NEW YORK, NY.- Franklin Bowles Galleries
announces the opening of "Arranz-Bravo: 2010". The joint exhibition features works on canvas and paper along with a series of unusual sculptures and preparatory drawings done while the artist was in residence at the Mercer Hotel located in the SoHo area of New York City in 2008.
Eduardo Arranz-Bravo first came of age as an artist in the 1960s and his aesthetic was inspired and nurtured during the emergence of American Pop Art. Arranz-Bravo was a friend to contemporary luminaries Richard Hamilton and Mel Ramos; he also collaborated on many projects and happenings with the Spanish pop artist, Rafael Bartolozzi. Working and exhibiting closely for over ten years, Arranz-Bravo and Bartolozzi brought back a new level of realism which emphasized formal subjects with a critical and ironic twist. In later years, the work of Arranz- Bravo evolved to include more elements of abstraction, although he seldom strayed from his humanistic roots.
The Arranz-Bravo Foundation, located just outside Barcelona in Lhospitalet, was inaugurated in September 2009. The new director, Albert Mercade, will be organizing several exhibitions in 2010 in keeping with one of the foundations core missions: to work with the younger generation of Spanish artists, to support their artistic visions, and to sponsor exhibitions which promote their latest achievements. Arranz-Bravo, is very open to new trends in artistic expression and understands the need for ongoing dialogue with all generations of artists past, present, and future. In 2010 the Foundation will feature a cataloged exhibition of self-portraits painted by Arranz-Bravo throughout his career.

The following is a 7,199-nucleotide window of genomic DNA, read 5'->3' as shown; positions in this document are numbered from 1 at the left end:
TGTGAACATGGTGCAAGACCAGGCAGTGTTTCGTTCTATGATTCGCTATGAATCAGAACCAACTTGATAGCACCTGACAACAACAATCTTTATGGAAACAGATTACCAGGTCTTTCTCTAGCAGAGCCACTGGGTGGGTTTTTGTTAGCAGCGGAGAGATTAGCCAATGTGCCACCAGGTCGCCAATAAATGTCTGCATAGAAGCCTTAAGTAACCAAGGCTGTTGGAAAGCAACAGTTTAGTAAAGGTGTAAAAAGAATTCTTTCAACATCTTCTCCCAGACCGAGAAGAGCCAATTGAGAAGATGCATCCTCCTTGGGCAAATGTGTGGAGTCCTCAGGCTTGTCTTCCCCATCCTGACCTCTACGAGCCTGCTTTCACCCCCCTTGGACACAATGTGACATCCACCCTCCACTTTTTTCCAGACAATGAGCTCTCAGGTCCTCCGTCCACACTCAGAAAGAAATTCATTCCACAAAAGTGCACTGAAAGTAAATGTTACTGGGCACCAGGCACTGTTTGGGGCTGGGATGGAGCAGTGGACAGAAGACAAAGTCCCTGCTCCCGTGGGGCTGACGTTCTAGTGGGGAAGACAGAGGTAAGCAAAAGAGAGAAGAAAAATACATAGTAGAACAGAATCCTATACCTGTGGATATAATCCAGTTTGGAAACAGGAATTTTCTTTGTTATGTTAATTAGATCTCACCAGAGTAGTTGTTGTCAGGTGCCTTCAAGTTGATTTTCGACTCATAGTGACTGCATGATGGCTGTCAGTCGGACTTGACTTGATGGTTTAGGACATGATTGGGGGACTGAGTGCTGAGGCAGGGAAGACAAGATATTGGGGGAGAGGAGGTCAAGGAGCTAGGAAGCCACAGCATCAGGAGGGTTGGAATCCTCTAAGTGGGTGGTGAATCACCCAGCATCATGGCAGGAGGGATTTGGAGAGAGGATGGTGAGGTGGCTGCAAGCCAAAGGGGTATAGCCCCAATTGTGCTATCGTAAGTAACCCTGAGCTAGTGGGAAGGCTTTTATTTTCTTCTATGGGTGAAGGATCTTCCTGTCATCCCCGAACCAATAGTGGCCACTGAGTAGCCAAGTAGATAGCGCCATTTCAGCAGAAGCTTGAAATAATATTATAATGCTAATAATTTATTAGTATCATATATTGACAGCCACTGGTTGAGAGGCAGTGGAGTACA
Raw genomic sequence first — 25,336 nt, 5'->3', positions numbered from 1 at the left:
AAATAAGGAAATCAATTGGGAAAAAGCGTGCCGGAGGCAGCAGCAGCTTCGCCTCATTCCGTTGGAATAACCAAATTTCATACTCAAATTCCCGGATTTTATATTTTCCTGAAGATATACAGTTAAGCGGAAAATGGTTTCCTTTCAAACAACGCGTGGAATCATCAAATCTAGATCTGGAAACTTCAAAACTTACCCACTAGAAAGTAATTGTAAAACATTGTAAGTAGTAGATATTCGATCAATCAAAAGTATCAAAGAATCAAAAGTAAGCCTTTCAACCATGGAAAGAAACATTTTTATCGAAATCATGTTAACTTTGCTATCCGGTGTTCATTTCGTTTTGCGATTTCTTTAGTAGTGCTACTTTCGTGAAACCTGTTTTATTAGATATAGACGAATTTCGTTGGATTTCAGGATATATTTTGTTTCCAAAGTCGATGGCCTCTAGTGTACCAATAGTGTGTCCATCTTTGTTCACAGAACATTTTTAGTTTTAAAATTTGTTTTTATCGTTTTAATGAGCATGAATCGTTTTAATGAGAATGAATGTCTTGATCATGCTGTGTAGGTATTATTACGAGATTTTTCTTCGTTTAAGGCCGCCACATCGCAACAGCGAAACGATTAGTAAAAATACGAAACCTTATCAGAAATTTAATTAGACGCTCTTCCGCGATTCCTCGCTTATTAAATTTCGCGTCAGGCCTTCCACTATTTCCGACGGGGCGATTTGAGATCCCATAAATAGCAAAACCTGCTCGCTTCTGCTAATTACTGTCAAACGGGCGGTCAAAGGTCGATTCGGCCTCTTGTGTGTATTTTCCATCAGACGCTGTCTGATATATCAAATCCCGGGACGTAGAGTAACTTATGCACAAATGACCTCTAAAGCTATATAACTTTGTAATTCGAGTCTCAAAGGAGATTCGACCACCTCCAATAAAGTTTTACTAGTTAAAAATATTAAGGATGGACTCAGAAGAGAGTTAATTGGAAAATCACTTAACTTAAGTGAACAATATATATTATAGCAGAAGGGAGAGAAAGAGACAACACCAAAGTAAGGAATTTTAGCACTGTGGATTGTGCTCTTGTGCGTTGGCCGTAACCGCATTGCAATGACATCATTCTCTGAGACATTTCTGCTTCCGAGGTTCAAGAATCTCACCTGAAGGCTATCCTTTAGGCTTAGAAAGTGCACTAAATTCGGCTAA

Eduardo Arranz -Bravo has exhibited steadily since his early days with Rafael Bartolozzi at Sala Gaspar and has been represented by the Franklin Bowles Galleries in the United States since 1997. Over the course of his career Arranz-Bravo has garnered many accolades and achievements, including the Gran premio and Medella de Oro at the International Biennale in Ibiza. He represented Spain at the XXXIX Venice Biennale, and was chosen as one of only three artists to help promote the 1992 Barcelona Olympic Games through artistic work. His participation in this project resulted in the acquisition of 27 works by the Museo Olimpico in Lausanne, Switzerland.
Currently the artist lives and works in Barcelona and Cadaques, Spain. His work is included in numerous public collections including the Museo Nacionál Centro de Arte Reina Sofia, Madrid, Spain; Skidmore Art Museum, Saratoga Springs and New York, USA; Museo dArt Modern, Barcelona, Spain; Museu de Arte Moderna, São Paulo, Brazil; and the Museu dArt Contemporani, Barcelona, Spain. Recent works of note are two important public sculpture commissions both located in "LHospitalet : LAcollidora" (The Welcoming Woman) installed on a main street of the city, and the "Pont de la Libertat" (Bridge of Liberation) which spans a major crossroads in the city.